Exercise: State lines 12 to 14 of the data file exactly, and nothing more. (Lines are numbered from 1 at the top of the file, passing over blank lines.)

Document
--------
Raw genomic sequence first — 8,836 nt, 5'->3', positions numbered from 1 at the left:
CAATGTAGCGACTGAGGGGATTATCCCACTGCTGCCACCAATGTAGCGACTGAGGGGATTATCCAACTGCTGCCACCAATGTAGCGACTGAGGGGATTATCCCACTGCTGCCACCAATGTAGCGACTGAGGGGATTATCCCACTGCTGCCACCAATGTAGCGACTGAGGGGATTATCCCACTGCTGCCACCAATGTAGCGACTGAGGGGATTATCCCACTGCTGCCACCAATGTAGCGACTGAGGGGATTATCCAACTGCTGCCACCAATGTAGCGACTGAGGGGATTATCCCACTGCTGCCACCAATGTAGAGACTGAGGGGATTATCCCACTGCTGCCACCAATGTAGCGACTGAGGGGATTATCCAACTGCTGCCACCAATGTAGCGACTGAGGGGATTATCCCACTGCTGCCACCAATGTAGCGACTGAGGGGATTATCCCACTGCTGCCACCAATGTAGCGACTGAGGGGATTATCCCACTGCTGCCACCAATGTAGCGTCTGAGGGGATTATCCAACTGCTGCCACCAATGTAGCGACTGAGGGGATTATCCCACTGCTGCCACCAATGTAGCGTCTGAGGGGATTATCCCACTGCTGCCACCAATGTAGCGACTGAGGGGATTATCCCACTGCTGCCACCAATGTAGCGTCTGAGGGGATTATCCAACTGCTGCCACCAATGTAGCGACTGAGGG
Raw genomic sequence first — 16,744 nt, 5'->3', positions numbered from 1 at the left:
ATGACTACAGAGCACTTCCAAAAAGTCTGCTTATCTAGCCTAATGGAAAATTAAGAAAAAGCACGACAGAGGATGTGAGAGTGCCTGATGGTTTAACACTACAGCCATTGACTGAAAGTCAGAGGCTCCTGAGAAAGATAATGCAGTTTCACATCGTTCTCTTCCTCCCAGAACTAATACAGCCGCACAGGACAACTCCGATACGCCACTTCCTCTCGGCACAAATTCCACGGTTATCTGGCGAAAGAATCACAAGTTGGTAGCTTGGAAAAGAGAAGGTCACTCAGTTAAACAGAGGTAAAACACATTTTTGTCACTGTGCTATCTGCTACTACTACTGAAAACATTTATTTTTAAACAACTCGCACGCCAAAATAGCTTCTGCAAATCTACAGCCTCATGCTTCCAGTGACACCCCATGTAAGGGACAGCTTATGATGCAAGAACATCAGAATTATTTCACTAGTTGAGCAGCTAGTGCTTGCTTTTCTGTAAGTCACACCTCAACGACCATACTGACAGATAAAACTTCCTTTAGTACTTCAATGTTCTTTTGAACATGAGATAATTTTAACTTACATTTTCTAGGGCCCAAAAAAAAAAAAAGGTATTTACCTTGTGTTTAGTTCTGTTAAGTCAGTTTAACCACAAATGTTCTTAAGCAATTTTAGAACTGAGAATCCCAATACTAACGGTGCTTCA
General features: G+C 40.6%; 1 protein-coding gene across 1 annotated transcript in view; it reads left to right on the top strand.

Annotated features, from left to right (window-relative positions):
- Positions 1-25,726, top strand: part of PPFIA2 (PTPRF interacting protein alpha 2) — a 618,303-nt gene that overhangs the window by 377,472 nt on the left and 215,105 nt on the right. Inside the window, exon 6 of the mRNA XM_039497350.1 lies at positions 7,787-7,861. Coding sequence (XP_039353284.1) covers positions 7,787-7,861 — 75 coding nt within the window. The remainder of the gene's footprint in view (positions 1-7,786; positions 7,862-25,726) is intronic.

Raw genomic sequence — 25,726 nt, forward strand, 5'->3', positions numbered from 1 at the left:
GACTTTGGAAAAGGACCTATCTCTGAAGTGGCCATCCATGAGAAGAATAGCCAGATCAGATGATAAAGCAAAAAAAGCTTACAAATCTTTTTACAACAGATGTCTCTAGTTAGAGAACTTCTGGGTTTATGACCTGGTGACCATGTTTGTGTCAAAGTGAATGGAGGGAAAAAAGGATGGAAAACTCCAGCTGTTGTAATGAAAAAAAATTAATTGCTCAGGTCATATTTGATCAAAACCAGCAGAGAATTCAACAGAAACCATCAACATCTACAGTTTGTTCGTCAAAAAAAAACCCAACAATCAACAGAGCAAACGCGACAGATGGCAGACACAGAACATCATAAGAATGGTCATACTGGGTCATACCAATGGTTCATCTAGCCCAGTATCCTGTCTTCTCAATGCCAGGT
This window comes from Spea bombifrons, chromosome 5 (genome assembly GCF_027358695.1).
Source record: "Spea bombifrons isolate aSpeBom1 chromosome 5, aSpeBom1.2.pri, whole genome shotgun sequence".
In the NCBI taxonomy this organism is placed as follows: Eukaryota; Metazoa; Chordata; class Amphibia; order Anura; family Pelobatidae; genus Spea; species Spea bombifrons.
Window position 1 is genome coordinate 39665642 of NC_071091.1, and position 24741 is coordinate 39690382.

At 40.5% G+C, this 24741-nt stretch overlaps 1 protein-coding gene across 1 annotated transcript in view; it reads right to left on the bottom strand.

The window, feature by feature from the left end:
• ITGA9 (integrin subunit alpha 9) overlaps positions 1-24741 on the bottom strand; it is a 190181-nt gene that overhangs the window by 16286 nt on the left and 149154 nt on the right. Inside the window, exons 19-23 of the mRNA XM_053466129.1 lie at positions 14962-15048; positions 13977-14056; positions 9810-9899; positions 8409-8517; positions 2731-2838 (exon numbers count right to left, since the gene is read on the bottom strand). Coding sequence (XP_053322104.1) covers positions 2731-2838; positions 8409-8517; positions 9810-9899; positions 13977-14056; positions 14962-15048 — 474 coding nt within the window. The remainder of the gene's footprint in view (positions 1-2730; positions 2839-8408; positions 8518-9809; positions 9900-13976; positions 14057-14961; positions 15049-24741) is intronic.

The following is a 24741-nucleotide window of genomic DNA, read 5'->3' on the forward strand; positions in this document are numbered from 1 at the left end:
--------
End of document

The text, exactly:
In the NCBI taxonomy this organism is placed as follows: Eukaryota; Metazoa; Chordata; class Amphibia; order Anura; family Pelobatidae; genus Spea; species Spea bombifrons.
Window position 1 is genome coordinate 39665642 of NC_071091.1, and position 24741 is coordinate 39690382.

At 40.5% G+C, this 24741-nt stretch overlaps 1 protein-coding gene across 1 annotated transcript in view; it reads right to left on the bottom strand.